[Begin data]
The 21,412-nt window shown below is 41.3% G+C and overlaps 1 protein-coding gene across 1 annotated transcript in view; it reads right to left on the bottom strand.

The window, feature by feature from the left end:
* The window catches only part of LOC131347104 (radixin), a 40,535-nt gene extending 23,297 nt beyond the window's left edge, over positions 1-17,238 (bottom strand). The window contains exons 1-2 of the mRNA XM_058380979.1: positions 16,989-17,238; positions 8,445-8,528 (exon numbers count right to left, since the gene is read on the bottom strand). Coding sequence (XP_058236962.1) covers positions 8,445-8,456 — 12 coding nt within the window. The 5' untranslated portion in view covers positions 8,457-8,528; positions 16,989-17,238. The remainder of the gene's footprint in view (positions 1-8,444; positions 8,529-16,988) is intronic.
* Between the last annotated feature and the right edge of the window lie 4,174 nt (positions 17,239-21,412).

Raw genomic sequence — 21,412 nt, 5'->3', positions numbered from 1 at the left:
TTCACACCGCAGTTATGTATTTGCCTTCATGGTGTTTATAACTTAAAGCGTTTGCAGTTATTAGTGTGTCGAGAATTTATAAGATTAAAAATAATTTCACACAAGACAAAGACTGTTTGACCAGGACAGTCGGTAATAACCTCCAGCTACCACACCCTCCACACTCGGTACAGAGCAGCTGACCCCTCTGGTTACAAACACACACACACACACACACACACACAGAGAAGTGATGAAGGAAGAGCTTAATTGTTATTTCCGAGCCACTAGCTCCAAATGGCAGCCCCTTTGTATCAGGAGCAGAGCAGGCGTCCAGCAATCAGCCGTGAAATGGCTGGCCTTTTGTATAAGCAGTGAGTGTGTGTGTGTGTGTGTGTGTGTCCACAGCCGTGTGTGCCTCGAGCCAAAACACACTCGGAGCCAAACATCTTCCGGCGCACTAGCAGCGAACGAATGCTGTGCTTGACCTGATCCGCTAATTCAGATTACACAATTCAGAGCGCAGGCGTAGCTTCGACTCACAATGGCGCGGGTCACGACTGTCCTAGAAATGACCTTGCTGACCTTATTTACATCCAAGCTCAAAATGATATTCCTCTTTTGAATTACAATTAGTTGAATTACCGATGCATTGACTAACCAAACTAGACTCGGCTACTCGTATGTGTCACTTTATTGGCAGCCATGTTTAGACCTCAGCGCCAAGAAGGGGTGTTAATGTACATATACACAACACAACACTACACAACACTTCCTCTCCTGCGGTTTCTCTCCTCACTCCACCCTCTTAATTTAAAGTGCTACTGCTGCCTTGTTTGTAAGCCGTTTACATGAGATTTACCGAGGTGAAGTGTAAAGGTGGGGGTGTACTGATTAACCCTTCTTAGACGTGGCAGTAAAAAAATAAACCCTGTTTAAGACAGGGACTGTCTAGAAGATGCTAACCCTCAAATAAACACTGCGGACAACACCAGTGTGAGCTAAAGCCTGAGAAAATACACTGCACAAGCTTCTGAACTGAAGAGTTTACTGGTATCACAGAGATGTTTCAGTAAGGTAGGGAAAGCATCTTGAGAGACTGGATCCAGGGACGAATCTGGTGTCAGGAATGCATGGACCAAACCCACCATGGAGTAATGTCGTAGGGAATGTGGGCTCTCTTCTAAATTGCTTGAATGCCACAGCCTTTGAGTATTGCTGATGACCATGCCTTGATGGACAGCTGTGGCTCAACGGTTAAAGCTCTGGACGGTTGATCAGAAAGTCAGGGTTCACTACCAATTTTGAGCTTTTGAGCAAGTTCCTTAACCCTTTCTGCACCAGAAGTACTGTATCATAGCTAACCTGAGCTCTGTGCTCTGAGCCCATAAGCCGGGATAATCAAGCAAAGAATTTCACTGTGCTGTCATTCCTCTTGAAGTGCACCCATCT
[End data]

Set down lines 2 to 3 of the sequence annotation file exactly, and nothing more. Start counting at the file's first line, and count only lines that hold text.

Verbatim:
The window, feature by feature from the left end:
* The window catches only part of LOC131347104 (radixin), a 40,535-nt gene extending 23,297 nt beyond the window's left edge, over positions 1-17,238 (bottom strand). The window contains exons 1-2 of the mRNA XM_058380979.1: positions 16,989-17,238; positions 8,445-8,528 (exon numbers count right to left, since the gene is read on the bottom strand). Coding sequence (XP_058236962.1) covers positions 8,445-8,456 — 12 coding nt within the window. The 5' untranslated portion in view covers positions 8,457-8,528; positions 16,989-17,238. The remainder of the gene's footprint in view (positions 1-8,444; positions 8,529-16,988) is intronic.